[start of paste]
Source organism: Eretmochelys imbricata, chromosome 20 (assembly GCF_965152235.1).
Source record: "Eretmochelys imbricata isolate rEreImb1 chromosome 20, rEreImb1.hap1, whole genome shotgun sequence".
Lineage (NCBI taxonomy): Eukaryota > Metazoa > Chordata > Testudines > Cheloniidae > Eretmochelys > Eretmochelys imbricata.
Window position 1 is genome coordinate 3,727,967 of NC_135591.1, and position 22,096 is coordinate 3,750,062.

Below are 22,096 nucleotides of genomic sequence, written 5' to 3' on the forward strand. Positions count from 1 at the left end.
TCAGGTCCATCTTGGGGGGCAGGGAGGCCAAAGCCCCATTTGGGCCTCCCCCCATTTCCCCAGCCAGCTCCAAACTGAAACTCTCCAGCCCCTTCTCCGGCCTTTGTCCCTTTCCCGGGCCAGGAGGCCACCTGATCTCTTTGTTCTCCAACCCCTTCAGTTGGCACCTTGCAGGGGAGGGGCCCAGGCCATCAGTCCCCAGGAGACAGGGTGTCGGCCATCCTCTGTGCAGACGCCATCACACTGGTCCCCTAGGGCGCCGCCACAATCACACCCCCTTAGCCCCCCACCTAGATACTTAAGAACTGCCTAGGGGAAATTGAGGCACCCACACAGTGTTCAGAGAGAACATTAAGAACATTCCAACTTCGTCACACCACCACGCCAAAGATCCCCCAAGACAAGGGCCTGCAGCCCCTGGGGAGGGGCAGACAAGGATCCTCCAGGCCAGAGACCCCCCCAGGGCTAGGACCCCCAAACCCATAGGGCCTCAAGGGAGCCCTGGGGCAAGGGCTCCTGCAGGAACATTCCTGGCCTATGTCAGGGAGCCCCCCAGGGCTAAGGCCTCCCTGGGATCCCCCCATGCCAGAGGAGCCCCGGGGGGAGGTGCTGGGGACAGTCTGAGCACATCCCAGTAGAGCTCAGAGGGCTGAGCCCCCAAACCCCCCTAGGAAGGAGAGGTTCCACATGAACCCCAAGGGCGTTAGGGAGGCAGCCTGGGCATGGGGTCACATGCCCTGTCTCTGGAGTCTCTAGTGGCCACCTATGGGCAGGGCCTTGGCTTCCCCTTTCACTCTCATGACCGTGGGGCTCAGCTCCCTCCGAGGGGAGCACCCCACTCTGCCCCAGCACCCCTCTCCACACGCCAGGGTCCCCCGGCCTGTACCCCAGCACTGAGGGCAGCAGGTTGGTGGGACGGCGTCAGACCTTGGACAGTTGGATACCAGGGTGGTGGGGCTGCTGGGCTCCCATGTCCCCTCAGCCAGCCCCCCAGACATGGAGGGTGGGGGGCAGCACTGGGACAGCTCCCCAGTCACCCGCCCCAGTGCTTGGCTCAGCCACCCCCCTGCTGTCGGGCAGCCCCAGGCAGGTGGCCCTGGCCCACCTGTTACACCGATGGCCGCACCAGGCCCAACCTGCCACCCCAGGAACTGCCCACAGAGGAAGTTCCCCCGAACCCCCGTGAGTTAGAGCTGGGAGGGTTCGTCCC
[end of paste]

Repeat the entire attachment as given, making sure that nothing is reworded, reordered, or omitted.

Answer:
Source organism: Eretmochelys imbricata, chromosome 20 (assembly GCF_965152235.1).
Source record: "Eretmochelys imbricata isolate rEreImb1 chromosome 20, rEreImb1.hap1, whole genome shotgun sequence".
Lineage (NCBI taxonomy): Eukaryota > Metazoa > Chordata > Testudines > Cheloniidae > Eretmochelys > Eretmochelys imbricata.
Window position 1 is genome coordinate 3,727,967 of NC_135591.1, and position 22,096 is coordinate 3,750,062.

Below are 22,096 nucleotides of genomic sequence, written 5' to 3' on the forward strand. Positions count from 1 at the left end.
TCAGGTCCATCTTGGGGGGCAGGGAGGCCAAAGCCCCATTTGGGCCTCCCCCCATTTCCCCAGCCAGCTCCAAACTGAAACTCTCCAGCCCCTTCTCCGGCCTTTGTCCCTTTCCCGGGCCAGGAGGCCACCTGATCTCTTTGTTCTCCAACCCCTTCAGTTGGCACCTTGCAGGGGAGGGGCCCAGGCCATCAGTCCCCAGGAGACAGGGTGTCGGCCATCCTCTGTGCAGACGCCATCACACTGGTCCCCTAGGGCGCCGCCACAATCACACCCCCTTAGCCCCCCACCTAGATACTTAAGAACTGCCTAGGGGAAATTGAGGCACCCACACAGTGTTCAGAGAGAACATTAAGAACATTCCAACTTCGTCACACCACCACGCCAAAGATCCCCCAAGACAAGGGCCTGCAGCCCCTGGGGAGGGGCAGACAAGGATCCTCCAGGCCAGAGACCCCCCCAGGGCTAGGACCCCCAAACCCATAGGGCCTCAAGGGAGCCCTGGGGCAAGGGCTCCTGCAGGAACATTCCTGGCCTATGTCAGGGAGCCCCCCAGGGCTAAGGCCTCCCTGGGATCCCCCCATGCCAGAGGAGCCCCGGGGGGAGGTGCTGGGGACAGTCTGAGCACATCCCAGTAGAGCTCAGAGGGCTGAGCCCCCAAACCCCCCTAGGAAGGAGAGGTTCCACATGAACCCCAAGGGCGTTAGGGAGGCAGCCTGGGCATGGGGTCACATGCCCTGTCTCTGGAGTCTCTAGTGGCCACCTATGGGCAGGGCCTTGGCTTCCCCTTTCACTCTCATGACCGTGGGGCTCAGCTCCCTCCGAGGGGAGCACCCCACTCTGCCCCAGCACCCCTCTCCACACGCCAGGGTCCCCCGGCCTGTACCCCAGCACTGAGGGCAGCAGGTTGGTGGGACGGCGTCAGACCTTGGACAGTTGGATACCAGGGTGGTGGGGCTGCTGGGCTCCCATGTCCCCTCAGCCAGCCCCCCAGACATGGAGGGTGGGGGGCAGCACTGGGACAGCTCCCCAGTCACCCGCCCCAGTGCTTGGCTCAGCCACCCCCCTGCTGTCGGGCAGCCCCAGGCAGGTGGCCCTGGCCCACCTGTTACACCGATGGCCGCACCAGGCCCAACCTGCCACCCCAGGAACTGCCCACAGAGGAAGTTCCCCCGAACCCCCGTGAGTTAGAGCTGGGAGGGTTCGTCCC